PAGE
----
For passports (not the iPhone). My wife and kids were in need of passports (E’s had expired) and even though we had applied on April 1st they still were not completed. Lucky for us all their material was in Philly so we got up at 4:30 am, drove to Philly and hit the line by 8:45. At 11 am they told us that they had found their apps and processed them so that we should return at 2:30. At 4 p.m. we had the precious passports and were good to go!
So how did we kill the time in between? Fortunately for us the Philly passport office is located at 200 Chestnut Street, right next to the historical area including Franklin’s Courtyard. There were people in colonial costumes telling stories and playing roles. Some highlights:
- Overheard – A woman 20+ years old, with her older parents, walking past some of the colonial actors: “Dad, look! Pirates! Why do you think they have pirates here?” I weep for our nation.
- The Liberty Museum – This is a very odd place. It is a museum to liberty which is really about libertarianism.
- They praised the downfall of Sadam Hussein with a room on world despots and heroes against tyranny (there was a mock jail cell with a Nelson Mandela display); there were displays honoring those who had been killed for fighting for civil rights, etc.
- Galleries included “From Conflict to Harmony” where children (and adults) could write down names they have been called by others (and names they have called others) and put them in a shredder shaped like a mouth; Heroes from September 11, and my “favorite” the gallery “Voyage to Liberty through Faith.”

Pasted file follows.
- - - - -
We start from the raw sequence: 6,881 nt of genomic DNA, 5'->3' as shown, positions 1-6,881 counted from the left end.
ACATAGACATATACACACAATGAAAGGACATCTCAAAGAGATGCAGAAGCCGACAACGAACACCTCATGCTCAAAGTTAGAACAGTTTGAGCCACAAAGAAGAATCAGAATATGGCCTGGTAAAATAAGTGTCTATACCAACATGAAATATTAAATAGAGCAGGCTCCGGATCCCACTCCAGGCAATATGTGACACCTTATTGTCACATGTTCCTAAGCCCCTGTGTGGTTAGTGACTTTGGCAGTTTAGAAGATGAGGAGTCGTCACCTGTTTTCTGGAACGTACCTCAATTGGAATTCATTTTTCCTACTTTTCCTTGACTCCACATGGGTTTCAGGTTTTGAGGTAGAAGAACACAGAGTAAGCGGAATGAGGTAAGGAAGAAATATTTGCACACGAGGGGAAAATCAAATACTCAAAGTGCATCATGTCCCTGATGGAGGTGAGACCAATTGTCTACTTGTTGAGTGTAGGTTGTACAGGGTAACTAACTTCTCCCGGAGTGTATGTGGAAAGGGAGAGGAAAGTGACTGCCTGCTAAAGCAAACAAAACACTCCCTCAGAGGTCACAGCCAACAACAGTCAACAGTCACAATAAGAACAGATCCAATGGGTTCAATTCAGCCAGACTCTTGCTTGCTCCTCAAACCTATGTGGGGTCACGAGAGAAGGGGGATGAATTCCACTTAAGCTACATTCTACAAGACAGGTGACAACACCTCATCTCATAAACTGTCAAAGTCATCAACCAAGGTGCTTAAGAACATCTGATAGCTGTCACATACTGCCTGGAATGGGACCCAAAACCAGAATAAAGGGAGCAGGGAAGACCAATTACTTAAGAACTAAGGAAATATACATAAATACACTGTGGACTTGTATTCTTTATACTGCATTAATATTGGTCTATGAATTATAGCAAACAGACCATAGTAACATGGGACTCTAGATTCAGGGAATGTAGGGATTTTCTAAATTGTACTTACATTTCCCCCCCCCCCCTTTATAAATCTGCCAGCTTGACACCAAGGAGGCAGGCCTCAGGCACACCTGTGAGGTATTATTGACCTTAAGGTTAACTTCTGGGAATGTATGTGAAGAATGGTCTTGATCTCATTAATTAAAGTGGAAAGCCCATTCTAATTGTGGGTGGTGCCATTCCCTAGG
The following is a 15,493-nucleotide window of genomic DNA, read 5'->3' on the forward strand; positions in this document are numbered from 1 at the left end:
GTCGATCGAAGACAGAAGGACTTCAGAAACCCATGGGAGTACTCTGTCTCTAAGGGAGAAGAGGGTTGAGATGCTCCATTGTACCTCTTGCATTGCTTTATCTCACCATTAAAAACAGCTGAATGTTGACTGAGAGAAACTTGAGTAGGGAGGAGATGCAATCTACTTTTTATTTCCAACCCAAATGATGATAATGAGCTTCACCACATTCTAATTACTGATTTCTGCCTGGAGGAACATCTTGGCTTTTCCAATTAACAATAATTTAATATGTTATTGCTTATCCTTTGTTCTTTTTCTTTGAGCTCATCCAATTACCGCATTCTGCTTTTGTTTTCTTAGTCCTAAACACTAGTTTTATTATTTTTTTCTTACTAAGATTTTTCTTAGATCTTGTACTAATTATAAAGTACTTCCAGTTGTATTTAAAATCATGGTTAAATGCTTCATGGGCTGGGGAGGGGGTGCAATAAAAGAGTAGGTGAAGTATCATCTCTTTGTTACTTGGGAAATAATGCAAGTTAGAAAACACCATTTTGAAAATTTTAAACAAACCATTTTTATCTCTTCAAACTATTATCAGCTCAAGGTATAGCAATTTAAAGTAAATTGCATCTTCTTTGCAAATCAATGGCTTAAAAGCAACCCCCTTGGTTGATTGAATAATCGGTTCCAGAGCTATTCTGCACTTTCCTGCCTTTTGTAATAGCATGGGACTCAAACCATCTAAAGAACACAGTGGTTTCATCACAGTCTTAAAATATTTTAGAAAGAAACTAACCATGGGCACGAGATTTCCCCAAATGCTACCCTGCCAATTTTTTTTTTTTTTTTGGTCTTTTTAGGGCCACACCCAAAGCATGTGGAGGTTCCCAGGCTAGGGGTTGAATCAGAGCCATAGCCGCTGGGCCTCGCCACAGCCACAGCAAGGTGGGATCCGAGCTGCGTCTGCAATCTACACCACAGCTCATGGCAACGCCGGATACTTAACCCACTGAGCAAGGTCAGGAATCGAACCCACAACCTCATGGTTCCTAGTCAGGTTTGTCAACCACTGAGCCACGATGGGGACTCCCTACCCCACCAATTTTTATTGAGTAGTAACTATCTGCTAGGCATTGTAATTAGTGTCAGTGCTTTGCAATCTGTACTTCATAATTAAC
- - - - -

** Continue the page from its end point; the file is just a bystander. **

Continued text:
- Voyage to Liberty through Faith – This gallery was almost as good as The Holy Land Experience. It is like the illegitimate child of pluralism and secular humanism. The emphasis was upon the three great monotheistic faiths, but all faiths were praised for bringing about peace and harmony in the world. “Liberty” is the sole creed in this museum and so all religions were viewed through this single lens; how did they motivate people to seek liberty and bring it about for others.
- One of the first displays you see is “Dialogue,” a glass chest set where “Jewish and Catholics figures are seen in conversations with one another.”
- But then there was the most amazing discovery in the back of the gallery: the originals (so they said)* of Chagall’s triptych “Moses Receiving the Torah,” “The Crucifixion and the Painter,” and “Abraham Receiving the Angels.” Obviously the point being to show all three faiths represented in art. Copies could be purchased, framed, for a mere $1,000 a piece.
- A photo from my wife’s phone:
(The Pope’s back is to us.)
All in all, the day went well. I was able to keep up on the iPhone hysteria via my BlackBerry and Viigo. Even the mayor of Philly was in line for an iPhone! Now, to finish my conference paper and pack for the trip.
*A quick look around the web seems to indicate that Chagall did several different versions of all of these paintings. It did seem odd to me that the originals were just on display in this out of the way little museum, but what do I know?